The bruin was spotted on Obstruction Pass Road at the exact same spot as the elk was photographed above.

“Anyway, it’s been a crazy day for me,” Willis added.

 

2018-20 Hunting Regs, Columbia River Policy, Wolves On WA FWC Agenda

THE FOLLOWING IS A PRESS RELEASE FROM THE WASHINGTON DEPARTMENT OF FISH AND WILDLIFE

The Washington Fish and Wildlife Commission will invite public comments on 2018-2020 hunting season proposals, Columbia River fisheries policy, and other issues during a public meeting March 15-17 in Wenatchee.

WITH MOOSE IN NORTHEAST WASHINGTON HAVING EITHER PEAKED AND STABILIZED OR BEGINNING TO DECLINE SOMEWHAT, WDFW IS RECALIBRATING HARVEST LEVELS FOR THE UPCOMING SEASONS. (HOWARD FERGUSON, WDFW)

The commission, a citizen panel appointed by the governor to set policy for the Washington Department of Fish and Wildlife (WDFW), will convene in the Wenatchee and Chelan rooms of the Red Lion Hotel, 1225 N. Wenatchee Ave., in Wenatchee.

The meeting begins at 1 p.m. Thursday, March 15, with Commission workshops that include no public input but are open to the public. Meetings scheduled Friday, March 16, and Saturday, March 16, begin at 8 a.m., with a review of hunting season proposals on Friday and Columbia River fisheries policy review on Saturday.

An agenda for the meeting is available at http://wdfw.wa.gov/commission/.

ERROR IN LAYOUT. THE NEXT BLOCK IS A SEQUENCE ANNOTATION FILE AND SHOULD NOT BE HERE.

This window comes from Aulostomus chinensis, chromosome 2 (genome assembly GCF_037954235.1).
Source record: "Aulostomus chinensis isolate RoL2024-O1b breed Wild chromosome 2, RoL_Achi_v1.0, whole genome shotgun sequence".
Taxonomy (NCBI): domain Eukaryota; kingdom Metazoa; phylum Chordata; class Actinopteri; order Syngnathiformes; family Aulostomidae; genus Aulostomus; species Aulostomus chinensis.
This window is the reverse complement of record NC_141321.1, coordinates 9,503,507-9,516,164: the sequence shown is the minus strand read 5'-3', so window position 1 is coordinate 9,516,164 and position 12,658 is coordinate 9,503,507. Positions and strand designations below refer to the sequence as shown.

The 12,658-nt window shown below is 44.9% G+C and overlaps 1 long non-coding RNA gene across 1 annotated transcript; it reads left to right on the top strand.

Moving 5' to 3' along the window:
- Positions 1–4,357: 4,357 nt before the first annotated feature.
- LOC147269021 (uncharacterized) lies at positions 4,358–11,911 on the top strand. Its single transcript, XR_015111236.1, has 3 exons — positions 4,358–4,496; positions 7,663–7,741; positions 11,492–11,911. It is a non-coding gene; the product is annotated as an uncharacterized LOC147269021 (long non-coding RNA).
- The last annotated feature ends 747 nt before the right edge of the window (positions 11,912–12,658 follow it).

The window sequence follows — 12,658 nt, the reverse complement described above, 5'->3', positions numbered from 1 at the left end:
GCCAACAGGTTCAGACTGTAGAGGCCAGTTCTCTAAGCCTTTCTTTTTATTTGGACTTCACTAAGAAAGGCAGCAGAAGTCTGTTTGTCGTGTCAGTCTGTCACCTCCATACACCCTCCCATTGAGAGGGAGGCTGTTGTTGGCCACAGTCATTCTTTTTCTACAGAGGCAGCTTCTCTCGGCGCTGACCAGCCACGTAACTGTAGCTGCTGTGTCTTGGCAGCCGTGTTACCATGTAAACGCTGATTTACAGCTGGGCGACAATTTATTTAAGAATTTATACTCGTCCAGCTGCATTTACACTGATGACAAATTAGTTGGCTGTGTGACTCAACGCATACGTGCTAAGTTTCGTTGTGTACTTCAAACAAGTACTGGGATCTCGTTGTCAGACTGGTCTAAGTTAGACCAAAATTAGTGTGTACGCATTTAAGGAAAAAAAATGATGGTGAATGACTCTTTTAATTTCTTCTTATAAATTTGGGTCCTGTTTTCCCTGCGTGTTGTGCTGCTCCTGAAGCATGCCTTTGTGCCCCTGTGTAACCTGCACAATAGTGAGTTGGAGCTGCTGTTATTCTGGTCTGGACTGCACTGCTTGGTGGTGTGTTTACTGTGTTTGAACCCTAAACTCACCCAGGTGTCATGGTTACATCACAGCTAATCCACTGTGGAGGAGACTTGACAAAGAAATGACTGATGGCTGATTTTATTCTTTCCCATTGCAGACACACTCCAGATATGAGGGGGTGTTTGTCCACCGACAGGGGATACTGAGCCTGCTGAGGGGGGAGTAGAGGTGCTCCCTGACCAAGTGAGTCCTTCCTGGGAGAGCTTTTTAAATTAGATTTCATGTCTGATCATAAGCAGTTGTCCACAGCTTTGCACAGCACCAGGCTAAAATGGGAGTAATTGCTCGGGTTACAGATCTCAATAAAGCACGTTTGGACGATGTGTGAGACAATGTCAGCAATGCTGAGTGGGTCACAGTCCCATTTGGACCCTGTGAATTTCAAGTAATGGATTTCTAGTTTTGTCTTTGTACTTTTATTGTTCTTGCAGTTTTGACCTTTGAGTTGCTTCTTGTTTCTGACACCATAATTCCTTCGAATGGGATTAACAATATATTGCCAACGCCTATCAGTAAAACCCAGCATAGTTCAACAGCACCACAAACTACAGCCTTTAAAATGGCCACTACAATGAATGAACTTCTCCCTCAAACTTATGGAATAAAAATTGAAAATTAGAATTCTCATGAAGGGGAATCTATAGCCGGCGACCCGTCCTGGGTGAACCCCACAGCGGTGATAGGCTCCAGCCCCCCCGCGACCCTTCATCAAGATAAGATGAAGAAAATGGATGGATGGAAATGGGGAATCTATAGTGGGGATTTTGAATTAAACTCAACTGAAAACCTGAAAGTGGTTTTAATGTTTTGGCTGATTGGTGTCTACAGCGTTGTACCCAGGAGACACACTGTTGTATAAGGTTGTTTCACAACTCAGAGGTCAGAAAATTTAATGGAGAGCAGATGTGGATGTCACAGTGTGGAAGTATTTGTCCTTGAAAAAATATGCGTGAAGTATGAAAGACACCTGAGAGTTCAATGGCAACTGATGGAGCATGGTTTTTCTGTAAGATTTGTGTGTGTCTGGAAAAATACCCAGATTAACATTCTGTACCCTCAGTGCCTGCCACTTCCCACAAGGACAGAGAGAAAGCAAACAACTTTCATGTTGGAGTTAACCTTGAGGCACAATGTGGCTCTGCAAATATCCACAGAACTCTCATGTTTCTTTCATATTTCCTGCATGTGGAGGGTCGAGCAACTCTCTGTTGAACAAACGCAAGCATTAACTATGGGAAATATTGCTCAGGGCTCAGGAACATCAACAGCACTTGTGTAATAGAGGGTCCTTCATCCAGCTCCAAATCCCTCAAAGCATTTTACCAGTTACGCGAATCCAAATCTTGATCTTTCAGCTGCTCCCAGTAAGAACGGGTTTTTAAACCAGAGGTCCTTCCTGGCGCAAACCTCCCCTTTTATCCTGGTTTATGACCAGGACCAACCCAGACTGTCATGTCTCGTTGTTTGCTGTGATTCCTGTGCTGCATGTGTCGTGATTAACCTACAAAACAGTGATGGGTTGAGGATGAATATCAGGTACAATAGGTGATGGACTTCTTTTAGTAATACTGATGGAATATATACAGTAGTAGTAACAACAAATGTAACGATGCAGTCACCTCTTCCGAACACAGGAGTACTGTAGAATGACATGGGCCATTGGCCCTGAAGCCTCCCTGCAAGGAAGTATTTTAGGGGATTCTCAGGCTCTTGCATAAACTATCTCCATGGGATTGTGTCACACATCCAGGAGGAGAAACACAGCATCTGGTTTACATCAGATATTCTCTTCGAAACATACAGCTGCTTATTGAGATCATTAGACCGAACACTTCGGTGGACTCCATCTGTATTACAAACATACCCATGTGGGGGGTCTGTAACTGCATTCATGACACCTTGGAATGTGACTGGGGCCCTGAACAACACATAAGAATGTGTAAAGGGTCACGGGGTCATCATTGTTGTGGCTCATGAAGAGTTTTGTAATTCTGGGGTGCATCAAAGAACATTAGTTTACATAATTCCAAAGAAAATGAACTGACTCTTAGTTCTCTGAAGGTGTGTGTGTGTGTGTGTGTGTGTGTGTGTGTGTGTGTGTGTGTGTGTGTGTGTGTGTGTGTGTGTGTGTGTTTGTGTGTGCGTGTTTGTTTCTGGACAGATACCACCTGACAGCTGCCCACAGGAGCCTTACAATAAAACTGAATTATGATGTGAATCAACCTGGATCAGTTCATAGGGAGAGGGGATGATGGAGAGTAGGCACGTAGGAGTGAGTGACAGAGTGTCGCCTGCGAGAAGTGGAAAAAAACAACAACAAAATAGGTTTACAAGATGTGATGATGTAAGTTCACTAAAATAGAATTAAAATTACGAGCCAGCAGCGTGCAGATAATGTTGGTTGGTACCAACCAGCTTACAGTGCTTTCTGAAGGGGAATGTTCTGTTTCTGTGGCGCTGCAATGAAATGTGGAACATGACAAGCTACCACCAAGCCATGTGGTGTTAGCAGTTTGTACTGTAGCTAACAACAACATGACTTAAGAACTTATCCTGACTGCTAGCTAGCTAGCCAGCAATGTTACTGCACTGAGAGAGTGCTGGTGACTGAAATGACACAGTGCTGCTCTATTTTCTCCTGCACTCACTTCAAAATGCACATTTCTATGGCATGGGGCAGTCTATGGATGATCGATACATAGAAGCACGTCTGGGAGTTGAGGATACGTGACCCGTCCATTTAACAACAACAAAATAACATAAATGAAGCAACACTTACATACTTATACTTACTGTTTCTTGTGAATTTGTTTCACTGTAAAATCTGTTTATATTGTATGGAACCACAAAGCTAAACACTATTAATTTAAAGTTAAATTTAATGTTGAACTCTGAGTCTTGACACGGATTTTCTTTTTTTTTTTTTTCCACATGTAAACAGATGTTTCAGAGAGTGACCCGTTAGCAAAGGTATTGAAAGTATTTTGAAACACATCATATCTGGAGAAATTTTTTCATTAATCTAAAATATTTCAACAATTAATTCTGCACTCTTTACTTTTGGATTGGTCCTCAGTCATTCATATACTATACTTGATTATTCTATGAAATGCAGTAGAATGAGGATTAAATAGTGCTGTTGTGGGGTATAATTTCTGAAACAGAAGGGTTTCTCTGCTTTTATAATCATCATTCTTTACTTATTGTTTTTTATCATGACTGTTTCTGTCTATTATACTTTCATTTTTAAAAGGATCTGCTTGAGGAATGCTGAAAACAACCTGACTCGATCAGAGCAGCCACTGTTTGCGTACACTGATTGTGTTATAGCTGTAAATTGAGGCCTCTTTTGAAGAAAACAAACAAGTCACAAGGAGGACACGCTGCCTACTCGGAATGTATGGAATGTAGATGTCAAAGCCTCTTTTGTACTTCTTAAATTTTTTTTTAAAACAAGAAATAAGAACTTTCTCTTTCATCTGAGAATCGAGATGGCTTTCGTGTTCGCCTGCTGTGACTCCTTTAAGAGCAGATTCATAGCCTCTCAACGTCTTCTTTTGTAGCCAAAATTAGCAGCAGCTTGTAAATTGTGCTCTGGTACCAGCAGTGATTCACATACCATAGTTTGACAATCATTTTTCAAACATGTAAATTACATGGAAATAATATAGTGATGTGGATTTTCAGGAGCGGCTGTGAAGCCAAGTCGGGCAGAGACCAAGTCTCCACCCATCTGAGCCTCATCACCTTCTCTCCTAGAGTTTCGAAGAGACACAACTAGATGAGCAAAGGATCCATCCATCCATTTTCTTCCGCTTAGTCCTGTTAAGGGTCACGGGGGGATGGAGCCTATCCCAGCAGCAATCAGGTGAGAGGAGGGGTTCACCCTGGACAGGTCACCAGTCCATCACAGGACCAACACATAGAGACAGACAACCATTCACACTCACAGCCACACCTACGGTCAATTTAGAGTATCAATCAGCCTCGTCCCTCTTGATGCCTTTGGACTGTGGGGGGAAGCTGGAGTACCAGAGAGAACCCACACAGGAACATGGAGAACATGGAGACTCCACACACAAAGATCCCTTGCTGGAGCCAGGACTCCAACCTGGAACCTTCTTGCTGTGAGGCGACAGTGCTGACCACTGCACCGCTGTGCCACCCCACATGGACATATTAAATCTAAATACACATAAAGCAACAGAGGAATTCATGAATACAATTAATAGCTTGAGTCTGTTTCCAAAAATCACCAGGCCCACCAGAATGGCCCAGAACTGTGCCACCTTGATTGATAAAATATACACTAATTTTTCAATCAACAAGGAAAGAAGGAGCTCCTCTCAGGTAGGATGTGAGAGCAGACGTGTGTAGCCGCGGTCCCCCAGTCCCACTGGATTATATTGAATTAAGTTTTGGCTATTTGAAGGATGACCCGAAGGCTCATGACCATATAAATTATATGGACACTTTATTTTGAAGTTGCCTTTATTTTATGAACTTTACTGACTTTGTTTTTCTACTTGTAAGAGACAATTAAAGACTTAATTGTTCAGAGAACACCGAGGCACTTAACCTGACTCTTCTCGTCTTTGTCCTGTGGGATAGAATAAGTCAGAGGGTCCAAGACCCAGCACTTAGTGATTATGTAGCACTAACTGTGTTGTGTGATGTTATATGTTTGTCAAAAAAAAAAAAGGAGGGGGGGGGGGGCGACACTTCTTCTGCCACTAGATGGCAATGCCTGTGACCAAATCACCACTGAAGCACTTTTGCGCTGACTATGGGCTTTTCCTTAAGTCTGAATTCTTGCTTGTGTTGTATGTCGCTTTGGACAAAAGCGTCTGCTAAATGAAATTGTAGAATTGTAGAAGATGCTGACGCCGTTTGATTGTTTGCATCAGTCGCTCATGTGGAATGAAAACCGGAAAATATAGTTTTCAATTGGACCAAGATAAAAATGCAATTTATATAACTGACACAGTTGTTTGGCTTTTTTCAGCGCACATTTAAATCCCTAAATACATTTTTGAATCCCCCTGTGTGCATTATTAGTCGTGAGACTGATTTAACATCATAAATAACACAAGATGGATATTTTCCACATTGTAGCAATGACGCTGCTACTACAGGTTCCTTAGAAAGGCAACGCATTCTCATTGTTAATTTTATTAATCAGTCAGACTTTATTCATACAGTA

The hunting season setting public process began last summer with surveys and meetings to develop proposals. They include:

  • Changes to Yakima and Colockum elk hunting permit allocations.
  • Adding unmanned aircraft (drones) to the list of prohibited hunting equipment.
  • Requiring black bear hunters to complete a bear-species identification test in areas with threatened grizzly bears.
  • Prohibiting night hunting of bobcats in areas with endangered lynx.

The commission will hear final public input at the March meeting, with decisions scheduled for the April meeting.

Last month the commission directed WDFW staff to review the Columbia River policy, adopted in 2013 in collaboration with Oregon to guide management of commercial and recreational salmon fisheries in the lower Columbia River. The policy is designed to promote conservation of salmon and steelhead, prioritize recreational salmon fishing, and shift gillnet fisheries away from the river’s main channel.

SPORTFISHING BOATS TROLL FOR FALL CHINOOK ON THE WASHINGTON SIDE OF THE COLUMBIA ABOVE THE ASTORIA-MEGLER BRIDGE. (ANDY WALGAMOTT)